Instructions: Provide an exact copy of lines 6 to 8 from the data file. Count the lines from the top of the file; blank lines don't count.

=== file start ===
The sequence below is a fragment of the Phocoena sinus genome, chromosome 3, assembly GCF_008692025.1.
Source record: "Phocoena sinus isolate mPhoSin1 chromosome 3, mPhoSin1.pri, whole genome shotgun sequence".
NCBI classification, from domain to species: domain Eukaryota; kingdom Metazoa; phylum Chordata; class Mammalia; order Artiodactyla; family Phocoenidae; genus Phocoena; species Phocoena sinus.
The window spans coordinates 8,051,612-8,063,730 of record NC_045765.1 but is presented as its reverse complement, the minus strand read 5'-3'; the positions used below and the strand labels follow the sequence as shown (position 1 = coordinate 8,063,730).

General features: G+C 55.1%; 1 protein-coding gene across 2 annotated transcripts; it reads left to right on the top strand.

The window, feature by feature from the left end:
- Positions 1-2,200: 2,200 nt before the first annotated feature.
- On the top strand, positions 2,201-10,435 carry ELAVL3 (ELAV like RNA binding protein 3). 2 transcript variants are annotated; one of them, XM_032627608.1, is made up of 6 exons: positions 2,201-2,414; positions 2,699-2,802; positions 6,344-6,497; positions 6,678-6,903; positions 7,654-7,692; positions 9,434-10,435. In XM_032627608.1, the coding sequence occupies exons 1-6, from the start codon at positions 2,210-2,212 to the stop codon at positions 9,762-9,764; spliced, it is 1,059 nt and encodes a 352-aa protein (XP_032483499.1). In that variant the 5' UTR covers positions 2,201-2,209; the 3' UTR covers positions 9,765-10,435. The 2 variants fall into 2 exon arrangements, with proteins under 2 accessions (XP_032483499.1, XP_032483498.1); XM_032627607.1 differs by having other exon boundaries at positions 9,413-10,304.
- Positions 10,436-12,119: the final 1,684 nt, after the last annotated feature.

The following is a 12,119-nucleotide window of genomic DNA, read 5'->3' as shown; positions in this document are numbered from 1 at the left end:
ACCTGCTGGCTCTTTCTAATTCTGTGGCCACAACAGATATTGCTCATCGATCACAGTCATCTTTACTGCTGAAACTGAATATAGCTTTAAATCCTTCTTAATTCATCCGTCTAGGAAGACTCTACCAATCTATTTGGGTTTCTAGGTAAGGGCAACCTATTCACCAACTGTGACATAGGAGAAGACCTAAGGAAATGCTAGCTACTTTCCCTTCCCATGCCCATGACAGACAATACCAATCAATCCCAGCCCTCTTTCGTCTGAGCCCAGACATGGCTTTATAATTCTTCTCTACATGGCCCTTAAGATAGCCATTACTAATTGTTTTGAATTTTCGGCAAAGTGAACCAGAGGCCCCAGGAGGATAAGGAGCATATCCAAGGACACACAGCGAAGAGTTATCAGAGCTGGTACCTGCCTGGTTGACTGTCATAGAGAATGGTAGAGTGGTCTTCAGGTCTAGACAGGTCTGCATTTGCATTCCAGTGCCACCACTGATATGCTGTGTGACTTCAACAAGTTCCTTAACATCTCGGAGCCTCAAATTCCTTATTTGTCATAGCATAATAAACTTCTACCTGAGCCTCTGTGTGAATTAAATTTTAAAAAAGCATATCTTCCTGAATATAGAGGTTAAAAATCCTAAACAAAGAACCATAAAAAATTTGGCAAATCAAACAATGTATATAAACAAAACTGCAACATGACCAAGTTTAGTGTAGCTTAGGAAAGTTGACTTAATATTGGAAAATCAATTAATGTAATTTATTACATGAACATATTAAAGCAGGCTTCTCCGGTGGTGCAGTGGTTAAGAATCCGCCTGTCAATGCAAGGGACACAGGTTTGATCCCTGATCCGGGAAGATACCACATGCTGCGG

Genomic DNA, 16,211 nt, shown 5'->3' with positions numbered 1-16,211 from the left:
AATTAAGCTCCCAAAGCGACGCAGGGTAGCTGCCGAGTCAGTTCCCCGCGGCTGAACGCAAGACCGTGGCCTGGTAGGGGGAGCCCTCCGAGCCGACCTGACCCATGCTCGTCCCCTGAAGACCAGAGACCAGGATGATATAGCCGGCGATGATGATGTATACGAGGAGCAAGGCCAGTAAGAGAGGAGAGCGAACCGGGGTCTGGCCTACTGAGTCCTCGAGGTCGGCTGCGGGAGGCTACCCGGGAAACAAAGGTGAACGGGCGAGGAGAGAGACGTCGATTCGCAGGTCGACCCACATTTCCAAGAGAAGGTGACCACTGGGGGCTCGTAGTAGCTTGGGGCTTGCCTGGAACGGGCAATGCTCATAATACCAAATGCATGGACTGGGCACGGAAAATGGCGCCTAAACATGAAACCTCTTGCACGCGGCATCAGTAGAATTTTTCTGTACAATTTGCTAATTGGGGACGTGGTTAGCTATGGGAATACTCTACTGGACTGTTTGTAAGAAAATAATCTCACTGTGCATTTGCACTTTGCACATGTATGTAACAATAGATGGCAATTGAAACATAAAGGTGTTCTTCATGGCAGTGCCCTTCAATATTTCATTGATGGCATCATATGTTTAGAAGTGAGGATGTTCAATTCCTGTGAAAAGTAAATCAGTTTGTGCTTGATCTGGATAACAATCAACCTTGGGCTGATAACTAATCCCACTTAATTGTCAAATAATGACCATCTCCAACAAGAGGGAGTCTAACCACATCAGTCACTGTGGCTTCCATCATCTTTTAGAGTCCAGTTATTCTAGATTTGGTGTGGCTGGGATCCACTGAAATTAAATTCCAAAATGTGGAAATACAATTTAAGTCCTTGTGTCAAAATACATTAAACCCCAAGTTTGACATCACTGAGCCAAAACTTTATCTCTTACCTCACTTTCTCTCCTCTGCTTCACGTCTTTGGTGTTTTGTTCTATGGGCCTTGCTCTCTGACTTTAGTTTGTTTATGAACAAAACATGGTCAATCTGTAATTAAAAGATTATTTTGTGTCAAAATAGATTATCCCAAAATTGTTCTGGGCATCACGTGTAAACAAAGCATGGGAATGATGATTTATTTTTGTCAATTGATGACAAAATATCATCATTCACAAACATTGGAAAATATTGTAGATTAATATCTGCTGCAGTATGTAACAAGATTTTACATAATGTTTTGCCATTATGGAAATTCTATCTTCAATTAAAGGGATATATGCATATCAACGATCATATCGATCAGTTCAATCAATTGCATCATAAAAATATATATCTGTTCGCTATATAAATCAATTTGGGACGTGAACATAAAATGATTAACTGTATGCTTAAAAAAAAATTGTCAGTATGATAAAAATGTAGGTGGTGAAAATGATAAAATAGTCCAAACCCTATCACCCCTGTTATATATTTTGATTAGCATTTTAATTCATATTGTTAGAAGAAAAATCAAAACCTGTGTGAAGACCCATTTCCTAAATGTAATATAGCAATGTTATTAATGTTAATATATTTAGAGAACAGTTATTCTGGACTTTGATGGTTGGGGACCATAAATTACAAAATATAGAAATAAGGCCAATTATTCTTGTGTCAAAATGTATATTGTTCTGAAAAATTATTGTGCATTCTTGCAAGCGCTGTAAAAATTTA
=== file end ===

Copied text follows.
The window, feature by feature from the left end:
- Positions 1-2,200: 2,200 nt before the first annotated feature.
- On the top strand, positions 2,201-10,435 carry ELAVL3 (ELAV like RNA binding protein 3). 2 transcript variants are annotated; one of them, XM_032627608.1, is made up of 6 exons: positions 2,201-2,414; positions 2,699-2,802; positions 6,344-6,497; positions 6,678-6,903; positions 7,654-7,692; positions 9,434-10,435. In XM_032627608.1, the coding sequence occupies exons 1-6, from the start codon at positions 2,210-2,212 to the stop codon at positions 9,762-9,764; spliced, it is 1,059 nt and encodes a 352-aa protein (XP_032483499.1). In that variant the 5' UTR covers positions 2,201-2,209; the 3' UTR covers positions 9,765-10,435. The 2 variants fall into 2 exon arrangements, with proteins under 2 accessions (XP_032483499.1, XP_032483498.1); XM_032627607.1 differs by having other exon boundaries at positions 9,413-10,304.